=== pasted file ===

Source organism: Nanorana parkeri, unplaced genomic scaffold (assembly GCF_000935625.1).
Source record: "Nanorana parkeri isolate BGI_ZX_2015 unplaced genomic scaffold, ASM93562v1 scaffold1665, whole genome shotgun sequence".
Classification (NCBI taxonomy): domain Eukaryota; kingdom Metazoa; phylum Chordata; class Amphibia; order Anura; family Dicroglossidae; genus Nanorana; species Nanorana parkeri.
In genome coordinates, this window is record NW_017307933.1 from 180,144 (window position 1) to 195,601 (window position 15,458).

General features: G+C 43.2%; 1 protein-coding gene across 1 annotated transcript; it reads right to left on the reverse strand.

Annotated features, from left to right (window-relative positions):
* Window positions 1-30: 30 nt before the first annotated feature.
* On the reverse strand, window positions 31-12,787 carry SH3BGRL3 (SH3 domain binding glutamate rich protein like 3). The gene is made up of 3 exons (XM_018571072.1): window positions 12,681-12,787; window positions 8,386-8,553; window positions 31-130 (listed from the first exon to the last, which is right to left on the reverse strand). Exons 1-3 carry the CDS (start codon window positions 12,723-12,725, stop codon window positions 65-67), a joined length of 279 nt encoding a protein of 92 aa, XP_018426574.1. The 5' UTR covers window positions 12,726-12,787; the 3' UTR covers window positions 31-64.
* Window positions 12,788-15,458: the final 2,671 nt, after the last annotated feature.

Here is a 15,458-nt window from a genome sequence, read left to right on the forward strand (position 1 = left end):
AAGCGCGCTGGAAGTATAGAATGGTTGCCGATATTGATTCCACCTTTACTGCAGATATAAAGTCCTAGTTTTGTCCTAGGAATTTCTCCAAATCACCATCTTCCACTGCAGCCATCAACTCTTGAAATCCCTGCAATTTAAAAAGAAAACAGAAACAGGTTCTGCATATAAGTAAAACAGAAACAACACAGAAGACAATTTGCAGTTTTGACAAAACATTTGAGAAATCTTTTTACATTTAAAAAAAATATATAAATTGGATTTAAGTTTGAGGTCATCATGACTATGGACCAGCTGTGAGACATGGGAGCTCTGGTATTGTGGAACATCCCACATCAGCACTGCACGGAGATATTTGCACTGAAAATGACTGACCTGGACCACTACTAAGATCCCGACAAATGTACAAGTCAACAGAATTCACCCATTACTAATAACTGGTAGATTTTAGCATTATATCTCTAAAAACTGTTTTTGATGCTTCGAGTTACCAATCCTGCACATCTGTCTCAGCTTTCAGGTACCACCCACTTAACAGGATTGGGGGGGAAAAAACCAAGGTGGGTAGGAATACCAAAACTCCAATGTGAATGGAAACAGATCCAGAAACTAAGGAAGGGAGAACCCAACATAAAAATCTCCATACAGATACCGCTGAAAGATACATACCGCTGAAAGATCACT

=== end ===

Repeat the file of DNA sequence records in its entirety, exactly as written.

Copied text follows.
Source organism: Nanorana parkeri, unplaced genomic scaffold (assembly GCF_000935625.1).
Source record: "Nanorana parkeri isolate BGI_ZX_2015 unplaced genomic scaffold, ASM93562v1 scaffold1665, whole genome shotgun sequence".
Classification (NCBI taxonomy): domain Eukaryota; kingdom Metazoa; phylum Chordata; class Amphibia; order Anura; family Dicroglossidae; genus Nanorana; species Nanorana parkeri.
In genome coordinates, this window is record NW_017307933.1 from 180,144 (window position 1) to 195,601 (window position 15,458).

General features: G+C 43.2%; 1 protein-coding gene across 1 annotated transcript; it reads right to left on the reverse strand.

Annotated features, from left to right (window-relative positions):
* Window positions 1-30: 30 nt before the first annotated feature.
* On the reverse strand, window positions 31-12,787 carry SH3BGRL3 (SH3 domain binding glutamate rich protein like 3). The gene is made up of 3 exons (XM_018571072.1): window positions 12,681-12,787; window positions 8,386-8,553; window positions 31-130 (listed from the first exon to the last, which is right to left on the reverse strand). Exons 1-3 carry the CDS (start codon window positions 12,723-12,725, stop codon window positions 65-67), a joined length of 279 nt encoding a protein of 92 aa, XP_018426574.1. The 5' UTR covers window positions 12,726-12,787; the 3' UTR covers window positions 31-64.
* Window positions 12,788-15,458: the final 2,671 nt, after the last annotated feature.

Here is a 15,458-nt window from a genome sequence, read left to right on the forward strand (position 1 = left end):
AAGCGCGCTGGAAGTATAGAATGGTTGCCGATATTGATTCCACCTTTACTGCAGATATAAAGTCCTAGTTTTGTCCTAGGAATTTCTCCAAATCACCATCTTCCACTGCAGCCATCAACTCTTGAAATCCCTGCAATTTAAAAAGAAAACAGAAACAGGTTCTGCATATAAGTAAAACAGAAACAACACAGAAGACAATTTGCAGTTTTGACAAAACATTTGAGAAATCTTTTTACATTTAAAAAAAATATATAAATTGGATTTAAGTTTGAGGTCATCATGACTATGGACCAGCTGTGAGACATGGGAGCTCTGGTATTGTGGAACATCCCACATCAGCACTGCACGGAGATATTTGCACTGAAAATGACTGACCTGGACCACTACTAAGATCCCGACAAATGTACAAGTCAACAGAATTCACCCATTACTAATAACTGGTAGATTTTAGCATTATATCTCTAAAAACTGTTTTTGATGCTTCGAGTTACCAATCCTGCACATCTGTCTCAGCTTTCAGGTACCACCCACTTAACAGGATTGGGGGGGAAAAAACCAAGGTGGGTAGGAATACCAAAACTCCAATGTGAATGGAAACAGATCCAGAAACTAAGGAAGGGAGAACCCAACATAAAAATCTCCATACAGATACCGCTGAAAGATACATACCGCTGAAAGATCACT